Nokia (s nok) executives are using the company’s current annual European show to plug its new Booklet 3G netbook as well as three new handsets, but the company has so far offered few details for U.S. consumers looking to get their hands on the stuff.
Executives at Nokia World in Stuttgart, Germany, unveiled specs for the Booklet 3G, a netbook running Windows 7 and boasting an impressive 12 hours of battery life. The gadget features a 1.6 GHz Intel Atom processor and includes HSPA and Wi-Fi connectivity, and will sport a hefty unsubsidized price tag of $810.
The company also took the wraps off the N97 Mini, a redesigned version of its flagship phone that features a smaller screen and keyboard. The $640 device — which begins shipping next month — offers substantially less storage (8 GB compared to 32 GB) than its big brother but boasts an improved user interface and new social networking features such as Lifecasting with Ovi, the result of a new partnership with Facebook. The feature allows users to publish location and status updates from the handset’s home screen — a feature Nokia claims is a first. “We’re opening up the technology, allowing more people and companies to be a part of the development of solutions,” Kai Oistamo, EVP of devices, said during a media call from Stuttgart.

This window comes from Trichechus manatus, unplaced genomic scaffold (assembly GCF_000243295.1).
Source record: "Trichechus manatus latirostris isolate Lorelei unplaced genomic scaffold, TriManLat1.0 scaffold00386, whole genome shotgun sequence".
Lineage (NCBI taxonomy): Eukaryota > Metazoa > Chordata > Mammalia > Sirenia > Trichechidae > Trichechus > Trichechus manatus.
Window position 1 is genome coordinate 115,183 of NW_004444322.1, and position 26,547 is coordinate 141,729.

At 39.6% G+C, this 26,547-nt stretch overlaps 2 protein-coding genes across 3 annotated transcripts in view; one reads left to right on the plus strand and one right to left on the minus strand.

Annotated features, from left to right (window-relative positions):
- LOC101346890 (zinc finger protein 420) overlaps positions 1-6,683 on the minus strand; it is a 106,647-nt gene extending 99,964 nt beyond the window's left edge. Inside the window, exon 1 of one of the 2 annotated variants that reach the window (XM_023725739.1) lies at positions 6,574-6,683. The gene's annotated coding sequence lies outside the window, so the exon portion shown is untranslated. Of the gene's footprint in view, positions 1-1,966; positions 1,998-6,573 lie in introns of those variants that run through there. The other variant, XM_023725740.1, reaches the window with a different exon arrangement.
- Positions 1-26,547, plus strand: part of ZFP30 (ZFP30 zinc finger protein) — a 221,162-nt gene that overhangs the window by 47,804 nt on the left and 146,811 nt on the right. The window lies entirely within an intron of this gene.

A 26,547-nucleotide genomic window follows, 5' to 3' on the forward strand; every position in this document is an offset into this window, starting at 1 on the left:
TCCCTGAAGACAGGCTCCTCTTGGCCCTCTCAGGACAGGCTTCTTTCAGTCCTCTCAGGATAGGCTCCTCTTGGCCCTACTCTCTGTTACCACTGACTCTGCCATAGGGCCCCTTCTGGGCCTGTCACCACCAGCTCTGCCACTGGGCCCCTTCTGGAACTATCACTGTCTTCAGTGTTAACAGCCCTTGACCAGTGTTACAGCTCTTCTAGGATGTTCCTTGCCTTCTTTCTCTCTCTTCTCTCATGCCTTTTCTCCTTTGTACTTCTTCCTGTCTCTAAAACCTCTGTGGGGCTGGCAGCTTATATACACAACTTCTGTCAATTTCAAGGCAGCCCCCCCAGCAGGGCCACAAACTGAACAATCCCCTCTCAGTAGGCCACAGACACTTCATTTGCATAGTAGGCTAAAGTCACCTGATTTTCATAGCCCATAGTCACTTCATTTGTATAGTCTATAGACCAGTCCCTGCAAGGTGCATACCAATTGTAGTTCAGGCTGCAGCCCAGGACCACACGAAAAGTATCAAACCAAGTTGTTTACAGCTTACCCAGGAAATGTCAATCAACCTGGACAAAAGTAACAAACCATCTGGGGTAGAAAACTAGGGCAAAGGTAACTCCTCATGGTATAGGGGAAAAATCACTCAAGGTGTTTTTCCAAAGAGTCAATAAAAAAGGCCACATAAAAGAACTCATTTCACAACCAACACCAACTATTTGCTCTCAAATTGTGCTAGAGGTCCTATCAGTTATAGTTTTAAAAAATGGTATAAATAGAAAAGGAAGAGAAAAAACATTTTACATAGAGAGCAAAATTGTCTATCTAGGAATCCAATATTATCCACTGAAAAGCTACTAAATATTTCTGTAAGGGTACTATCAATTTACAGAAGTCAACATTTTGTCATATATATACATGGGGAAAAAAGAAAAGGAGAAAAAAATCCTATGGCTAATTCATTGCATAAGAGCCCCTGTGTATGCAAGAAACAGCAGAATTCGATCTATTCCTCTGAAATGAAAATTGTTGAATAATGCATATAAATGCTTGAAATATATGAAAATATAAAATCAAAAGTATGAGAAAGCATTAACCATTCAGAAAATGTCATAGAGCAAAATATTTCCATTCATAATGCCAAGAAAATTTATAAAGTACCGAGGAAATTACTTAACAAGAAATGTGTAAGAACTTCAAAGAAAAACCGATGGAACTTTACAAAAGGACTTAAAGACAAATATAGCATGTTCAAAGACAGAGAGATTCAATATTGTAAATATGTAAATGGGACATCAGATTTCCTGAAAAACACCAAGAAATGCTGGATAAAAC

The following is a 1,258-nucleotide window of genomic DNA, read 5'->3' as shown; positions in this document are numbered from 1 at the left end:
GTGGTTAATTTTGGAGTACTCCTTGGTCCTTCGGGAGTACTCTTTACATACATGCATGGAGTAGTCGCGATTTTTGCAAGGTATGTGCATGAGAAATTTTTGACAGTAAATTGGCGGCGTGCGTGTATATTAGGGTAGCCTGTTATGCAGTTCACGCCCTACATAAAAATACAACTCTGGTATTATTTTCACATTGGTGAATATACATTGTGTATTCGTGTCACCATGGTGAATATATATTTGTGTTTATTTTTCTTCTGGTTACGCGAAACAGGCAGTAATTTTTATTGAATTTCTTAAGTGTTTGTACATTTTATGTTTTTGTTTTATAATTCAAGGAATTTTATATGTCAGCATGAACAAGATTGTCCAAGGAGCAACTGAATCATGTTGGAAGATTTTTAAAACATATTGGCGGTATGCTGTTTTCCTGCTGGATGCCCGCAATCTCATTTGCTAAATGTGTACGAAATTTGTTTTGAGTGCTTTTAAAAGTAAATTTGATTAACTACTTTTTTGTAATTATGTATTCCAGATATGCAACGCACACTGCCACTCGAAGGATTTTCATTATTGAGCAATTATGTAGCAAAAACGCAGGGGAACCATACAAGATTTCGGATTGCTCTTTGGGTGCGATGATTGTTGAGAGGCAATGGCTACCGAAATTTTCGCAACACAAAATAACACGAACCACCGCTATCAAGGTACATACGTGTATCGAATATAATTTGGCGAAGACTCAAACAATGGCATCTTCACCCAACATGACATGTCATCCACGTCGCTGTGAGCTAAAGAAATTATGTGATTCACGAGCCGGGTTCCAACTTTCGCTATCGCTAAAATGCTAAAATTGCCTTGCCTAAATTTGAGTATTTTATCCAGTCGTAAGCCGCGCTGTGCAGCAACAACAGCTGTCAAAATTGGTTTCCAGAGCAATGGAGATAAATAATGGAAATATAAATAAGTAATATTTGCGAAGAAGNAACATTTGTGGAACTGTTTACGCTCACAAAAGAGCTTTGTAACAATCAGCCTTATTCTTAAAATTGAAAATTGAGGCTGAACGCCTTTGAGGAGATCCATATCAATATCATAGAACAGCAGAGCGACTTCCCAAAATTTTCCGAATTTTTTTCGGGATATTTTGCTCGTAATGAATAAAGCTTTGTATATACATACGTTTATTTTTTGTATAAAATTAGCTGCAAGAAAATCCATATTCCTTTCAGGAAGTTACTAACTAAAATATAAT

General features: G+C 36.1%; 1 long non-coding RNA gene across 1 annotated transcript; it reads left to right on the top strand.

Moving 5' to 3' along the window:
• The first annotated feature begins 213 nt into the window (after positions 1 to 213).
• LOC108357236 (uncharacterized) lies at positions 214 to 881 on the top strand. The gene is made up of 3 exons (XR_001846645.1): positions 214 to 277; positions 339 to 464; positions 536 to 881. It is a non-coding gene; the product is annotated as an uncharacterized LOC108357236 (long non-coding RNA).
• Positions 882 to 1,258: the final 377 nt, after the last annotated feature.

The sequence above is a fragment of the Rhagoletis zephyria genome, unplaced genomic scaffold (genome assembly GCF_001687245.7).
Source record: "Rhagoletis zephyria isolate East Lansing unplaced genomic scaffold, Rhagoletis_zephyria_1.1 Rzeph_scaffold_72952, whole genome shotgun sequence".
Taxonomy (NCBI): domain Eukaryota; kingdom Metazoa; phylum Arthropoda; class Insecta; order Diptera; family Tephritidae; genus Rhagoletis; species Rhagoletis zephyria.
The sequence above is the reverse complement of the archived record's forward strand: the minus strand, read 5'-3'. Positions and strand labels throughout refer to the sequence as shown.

Nokia also introduced two new phones set for a fourth-quarter launch. The X6, which will feature the company’s Comes With Music service, boasts 36 GB of memory and will sell for roughly $640, while the stripped-down X3 will sell for $165.
Oistamo said the Booklet 3G and the N97 Mini — both of which feature GSM support — will be available in the U.S. but declined to disclose any other specifics, including whether Nokia has secured any deals with potential carrier partners such as AT&T (s at) or T-Mobile USA that would subsidize the hardware. Such deals will be key considering the lofty price points both devices feature — because as Nokia learned earlier this year with the original N97, even the most impressive hardware won’t gain traction among U.S. users if it can’t compete on price.